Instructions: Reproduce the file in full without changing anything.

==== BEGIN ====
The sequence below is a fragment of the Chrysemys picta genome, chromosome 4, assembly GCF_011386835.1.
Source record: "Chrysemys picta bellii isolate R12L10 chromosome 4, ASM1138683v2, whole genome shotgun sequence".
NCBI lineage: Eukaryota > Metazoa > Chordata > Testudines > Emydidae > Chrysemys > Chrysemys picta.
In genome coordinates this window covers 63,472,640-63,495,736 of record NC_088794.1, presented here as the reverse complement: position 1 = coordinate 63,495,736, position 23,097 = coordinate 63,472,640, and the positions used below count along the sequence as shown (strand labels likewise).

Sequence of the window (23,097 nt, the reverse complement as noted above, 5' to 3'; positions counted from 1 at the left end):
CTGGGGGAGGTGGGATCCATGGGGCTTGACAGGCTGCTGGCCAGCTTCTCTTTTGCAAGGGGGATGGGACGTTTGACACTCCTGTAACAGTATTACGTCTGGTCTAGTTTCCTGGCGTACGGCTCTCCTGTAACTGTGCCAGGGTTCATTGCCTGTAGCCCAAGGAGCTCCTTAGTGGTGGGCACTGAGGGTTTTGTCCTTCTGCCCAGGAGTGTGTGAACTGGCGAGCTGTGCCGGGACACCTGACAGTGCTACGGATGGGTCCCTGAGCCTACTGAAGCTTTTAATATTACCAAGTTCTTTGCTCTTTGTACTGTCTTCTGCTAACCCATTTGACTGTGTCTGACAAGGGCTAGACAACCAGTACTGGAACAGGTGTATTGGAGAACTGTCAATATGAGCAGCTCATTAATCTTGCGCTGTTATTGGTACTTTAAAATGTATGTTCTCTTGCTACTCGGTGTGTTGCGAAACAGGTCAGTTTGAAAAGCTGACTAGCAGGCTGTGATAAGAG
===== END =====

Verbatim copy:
The sequence below is a fragment of the Chrysemys picta genome, chromosome 4, assembly GCF_011386835.1.
Source record: "Chrysemys picta bellii isolate R12L10 chromosome 4, ASM1138683v2, whole genome shotgun sequence".
NCBI lineage: Eukaryota > Metazoa > Chordata > Testudines > Emydidae > Chrysemys > Chrysemys picta.
In genome coordinates this window covers 63,472,640-63,495,736 of record NC_088794.1, presented here as the reverse complement: position 1 = coordinate 63,495,736, position 23,097 = coordinate 63,472,640, and the positions used below count along the sequence as shown (strand labels likewise).

Sequence of the window (23,097 nt, the reverse complement as noted above, 5' to 3'; positions counted from 1 at the left end):
CTGGGGGAGGTGGGATCCATGGGGCTTGACAGGCTGCTGGCCAGCTTCTCTTTTGCAAGGGGGATGGGACGTTTGACACTCCTGTAACAGTATTACGTCTGGTCTAGTTTCCTGGCGTACGGCTCTCCTGTAACTGTGCCAGGGTTCATTGCCTGTAGCCCAAGGAGCTCCTTAGTGGTGGGCACTGAGGGTTTTGTCCTTCTGCCCAGGAGTGTGTGAACTGGCGAGCTGTGCCGGGACACCTGACAGTGCTACGGATGGGTCCCTGAGCCTACTGAAGCTTTTAATATTACCAAGTTCTTTGCTCTTTGTACTGTCTTCTGCTAACCCATTTGACTGTGTCTGACAAGGGCTAGACAACCAGTACTGGAACAGGTGTATTGGAGAACTGTCAATATGAGCAGCTCATTAATCTTGCGCTGTTATTGGTACTTTAAAATGTATGTTCTCTTGCTACTCGGTGTGTTGCGAAACAGGTCAGTTTGAAAAGCTGACTAGCAGGCTGTGATAAGAG